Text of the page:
CANYON LAKE, Texas – A group of scuba divers at Canyon Lake had an early morning start on Monday to address aquatic conservation through an underwater clean-up. But the group’s mission is to improve the side effects of post-traumatic stress, anxiety and injuries that veterans and first responders suffer.
“We started in October 2019, and the vision is just trying to give other vets and first responders out and available to help with mental health awareness treatment as a treatment option,” said Brandon Seibert, co-founder of Hero Scuba Group.
Seibert said scuba diving as a treatment option is something he inadvertently started after several 15-month rotations to Afghanistan.
“I went to Italy and started diving there and got my friends involved, and we were diving almost monthly,” he said.
And it was around that time Siebert says his injuries combined with his non-deployable status started to take a toll on his mental health.
“After my suicide attempt in October 2011, I got medically retired from the Air Force, and with that, I was still just going deeper and deeper,” said Seibert. “And I was going through the motions of therapy, but I wasn’t doing it for the right reasons.”
For many, diving is a recreational sport, a chance at adventure, but for this group of veterans, descending to the depths of the oceans, rivers and lakes is more than just for thrills — it’s for healing.
Marshal Kyzar, an Army veteran, said Hero Scuba Group is a conservation and healing effort, but the camaraderie also brings healing.
“I got out 12 years ago, and I missed that. That was the worst part about getting out for me, not having that anymore, and this group is that for me, like, it’s what my life was missing, and I didn’t realize how important it was to me,” said Kyzar.
Kyzar enlisted in the U.S. Army right after high school and was deployed to Iraq numerous times, but several injuries ended his military career.
“I got put on med board and ultimately ended up not being able to re-enlist. So I separated normally, but it wasn’t my intention to get out. It was, in fact, this year I would be retiring if I were to have stayed in,” said Kyzar.
Consequently, life began to get more challenging for Kyzar. He said he attempted to take his own life two years ago.
“I was at the point where I was sitting in the parking lot at work. I was having -- I mean, it was tough. You know, it was tough. I had a loaded Glock sitting on the front seat, one in the chamber,” Kyzar said.
But luckily, Kyzar said he called a friend for help.
“He came down, sat in my office with me for nine hours. I cried my heart out -- big, fat crocodile tears, man, and I didn’t tell my wife,” said Kyzar.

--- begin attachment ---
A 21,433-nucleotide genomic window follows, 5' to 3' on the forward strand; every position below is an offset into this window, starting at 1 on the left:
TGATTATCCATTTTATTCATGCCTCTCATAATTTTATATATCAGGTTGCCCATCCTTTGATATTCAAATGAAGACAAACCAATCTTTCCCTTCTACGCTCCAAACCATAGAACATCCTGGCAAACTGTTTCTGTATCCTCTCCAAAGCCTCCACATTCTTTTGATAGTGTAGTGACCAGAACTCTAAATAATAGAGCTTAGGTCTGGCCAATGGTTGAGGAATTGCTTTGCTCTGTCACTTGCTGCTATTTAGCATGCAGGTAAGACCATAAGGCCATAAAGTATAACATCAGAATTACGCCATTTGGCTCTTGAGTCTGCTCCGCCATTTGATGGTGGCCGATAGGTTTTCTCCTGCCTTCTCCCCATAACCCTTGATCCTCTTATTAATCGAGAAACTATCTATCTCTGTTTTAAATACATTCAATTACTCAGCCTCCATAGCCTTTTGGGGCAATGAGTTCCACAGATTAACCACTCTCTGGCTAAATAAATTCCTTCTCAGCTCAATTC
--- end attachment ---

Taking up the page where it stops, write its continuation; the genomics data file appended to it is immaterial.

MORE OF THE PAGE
Kyzar and his wife have been married for 11 years. She says diving has been the one thing she’s seen that’s helped him and their marriage, but it wasn’t an easy journey getting to a good place mentally.
“It was hard as a spouse to watch him feel that way and feel helpless, like, there was nothing I could do. No matter how much support or many things we did, I couldn’t give him that lightness and diving does that for him,” said Crystal Carrio-Kyzar.
A lightness, an outlet, a discovery of happiness found deep underwater. Carrio-Kyzar said some research studies show that dopamine and serotonin levels are increased during diving, a chemical boost produced naturally, just like in exercise when endorphins are released.
Kyzar’s life and marriage have taken a turn for the better, and the couple says diving and the Hero Scuba Group have everything to do with it.
“It’s wonderful to see him happy. Oh, it’s wonderful to see him at a place where he doesn’t feel so heavy and so dark and alone,” Carrio-Kyzar said. “Then I know that a lot of it is the diving itself, all the mechanisms and the chemicals and the serotonin, but I think a lot of it is this group of men and women. They’re struggling together, and he doesn’t feel alone, and the camaraderie that they bring to one another, they’re such good people.”
Scuba training is necessary before embarking on an underwater experience. Hero Scuba Group has partnered with SA Scuba Shack to help prepare new or interested members who want to dive or learn more.
Members interested in participating in the dive program can also apply for a SCUBA scholarship. The deadline for the next available class is June 1.
The scuba training program is geared toward veterans and first responders, but families and counselors can also undergo training and join the dive.
Hero Scuba Group events are usually held during the last weekend of the month. Anyone interested in attending must RSVP to receive discounted or free entry at participating park locations.
- Deadline for Scholarship Application for June Class (a medical form must be signed by a physician) | June 1
- Open Water Scholarship Check out dives, BBQ, and fun dive weekend | June 24-25, Windy Point, Lake Travis
About the group
Hero Scuba Group is an outreach program for veterans or first responders with PTSD, anxiety, or high stress. They offer scholarships through an application process to help applicants obtain an NAUI Open Water Certification. Additionally, the group is an active diving community to keep others, not just members, engaged in scuba.